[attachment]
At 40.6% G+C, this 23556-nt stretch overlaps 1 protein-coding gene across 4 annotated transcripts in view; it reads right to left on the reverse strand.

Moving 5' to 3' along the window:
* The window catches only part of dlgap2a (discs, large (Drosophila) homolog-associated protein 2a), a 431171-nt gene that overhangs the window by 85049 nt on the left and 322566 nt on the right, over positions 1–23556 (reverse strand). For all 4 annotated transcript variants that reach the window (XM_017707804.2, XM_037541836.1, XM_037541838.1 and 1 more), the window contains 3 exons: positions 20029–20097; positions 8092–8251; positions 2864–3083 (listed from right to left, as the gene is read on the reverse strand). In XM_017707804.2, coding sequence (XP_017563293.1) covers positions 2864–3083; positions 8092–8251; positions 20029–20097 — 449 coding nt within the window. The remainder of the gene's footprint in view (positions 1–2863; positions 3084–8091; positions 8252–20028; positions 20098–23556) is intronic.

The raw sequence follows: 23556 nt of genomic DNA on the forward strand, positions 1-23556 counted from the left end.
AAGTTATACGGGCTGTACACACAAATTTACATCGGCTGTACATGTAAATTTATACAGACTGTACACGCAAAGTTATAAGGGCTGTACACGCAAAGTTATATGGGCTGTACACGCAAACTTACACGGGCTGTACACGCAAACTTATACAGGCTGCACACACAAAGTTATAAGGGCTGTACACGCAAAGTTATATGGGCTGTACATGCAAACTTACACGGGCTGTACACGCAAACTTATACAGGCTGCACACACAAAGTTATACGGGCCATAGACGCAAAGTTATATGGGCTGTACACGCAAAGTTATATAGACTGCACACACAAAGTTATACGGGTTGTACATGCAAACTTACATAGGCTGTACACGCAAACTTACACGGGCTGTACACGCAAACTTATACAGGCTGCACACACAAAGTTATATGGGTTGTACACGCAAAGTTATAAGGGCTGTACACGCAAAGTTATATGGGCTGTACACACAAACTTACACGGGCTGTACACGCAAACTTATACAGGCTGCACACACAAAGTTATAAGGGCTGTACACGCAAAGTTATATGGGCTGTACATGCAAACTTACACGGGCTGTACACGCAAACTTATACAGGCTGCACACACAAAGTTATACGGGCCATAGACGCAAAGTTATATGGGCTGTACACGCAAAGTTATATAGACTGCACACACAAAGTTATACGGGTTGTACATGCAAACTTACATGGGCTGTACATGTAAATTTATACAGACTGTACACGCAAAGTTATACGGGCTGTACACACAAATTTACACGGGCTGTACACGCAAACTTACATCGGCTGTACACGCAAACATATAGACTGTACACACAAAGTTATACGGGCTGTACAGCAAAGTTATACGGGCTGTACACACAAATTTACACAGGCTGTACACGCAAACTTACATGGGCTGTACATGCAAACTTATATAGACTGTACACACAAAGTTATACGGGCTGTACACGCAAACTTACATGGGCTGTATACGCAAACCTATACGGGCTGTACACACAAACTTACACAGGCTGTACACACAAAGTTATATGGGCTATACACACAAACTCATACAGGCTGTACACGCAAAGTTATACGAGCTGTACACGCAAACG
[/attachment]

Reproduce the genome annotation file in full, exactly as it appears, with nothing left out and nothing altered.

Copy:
At 40.6% G+C, this 23556-nt stretch overlaps 1 protein-coding gene across 4 annotated transcripts in view; it reads right to left on the reverse strand.

Moving 5' to 3' along the window:
* The window catches only part of dlgap2a (discs, large (Drosophila) homolog-associated protein 2a), a 431171-nt gene that overhangs the window by 85049 nt on the left and 322566 nt on the right, over positions 1–23556 (reverse strand). For all 4 annotated transcript variants that reach the window (XM_017707804.2, XM_037541836.1, XM_037541838.1 and 1 more), the window contains 3 exons: positions 20029–20097; positions 8092–8251; positions 2864–3083 (listed from right to left, as the gene is read on the reverse strand). In XM_017707804.2, coding sequence (XP_017563293.1) covers positions 2864–3083; positions 8092–8251; positions 20029–20097 — 449 coding nt within the window. The remainder of the gene's footprint in view (positions 1–2863; positions 3084–8091; positions 8252–20028; positions 20098–23556) is intronic.

The raw sequence follows: 23556 nt of genomic DNA on the forward strand, positions 1-23556 counted from the left end.
AAGTTATACGGGCTGTACACACAAATTTACATCGGCTGTACATGTAAATTTATACAGACTGTACACGCAAAGTTATAAGGGCTGTACACGCAAAGTTATATGGGCTGTACACGCAAACTTACACGGGCTGTACACGCAAACTTATACAGGCTGCACACACAAAGTTATAAGGGCTGTACACGCAAAGTTATATGGGCTGTACATGCAAACTTACACGGGCTGTACACGCAAACTTATACAGGCTGCACACACAAAGTTATACGGGCCATAGACGCAAAGTTATATGGGCTGTACACGCAAAGTTATATAGACTGCACACACAAAGTTATACGGGTTGTACATGCAAACTTACATAGGCTGTACACGCAAACTTACACGGGCTGTACACGCAAACTTATACAGGCTGCACACACAAAGTTATATGGGTTGTACACGCAAAGTTATAAGGGCTGTACACGCAAAGTTATATGGGCTGTACACACAAACTTACACGGGCTGTACACGCAAACTTATACAGGCTGCACACACAAAGTTATAAGGGCTGTACACGCAAAGTTATATGGGCTGTACATGCAAACTTACACGGGCTGTACACGCAAACTTATACAGGCTGCACACACAAAGTTATACGGGCCATAGACGCAAAGTTATATGGGCTGTACACGCAAAGTTATATAGACTGCACACACAAAGTTATACGGGTTGTACATGCAAACTTACATGGGCTGTACATGTAAATTTATACAGACTGTACACGCAAAGTTATACGGGCTGTACACACAAATTTACACGGGCTGTACACGCAAACTTACATCGGCTGTACACGCAAACATATAGACTGTACACACAAAGTTATACGGGCTGTACAGCAAAGTTATACGGGCTGTACACACAAATTTACACAGGCTGTACACGCAAACTTACATGGGCTGTACATGCAAACTTATATAGACTGTACACACAAAGTTATACGGGCTGTACACGCAAACTTACATGGGCTGTATACGCAAACCTATACGGGCTGTACACACAAACTTACACAGGCTGTACACACAAAGTTATATGGGCTATACACACAAACTCATACAGGCTGTACACGCAAAGTTATACGAGCTGTACACGCAAACG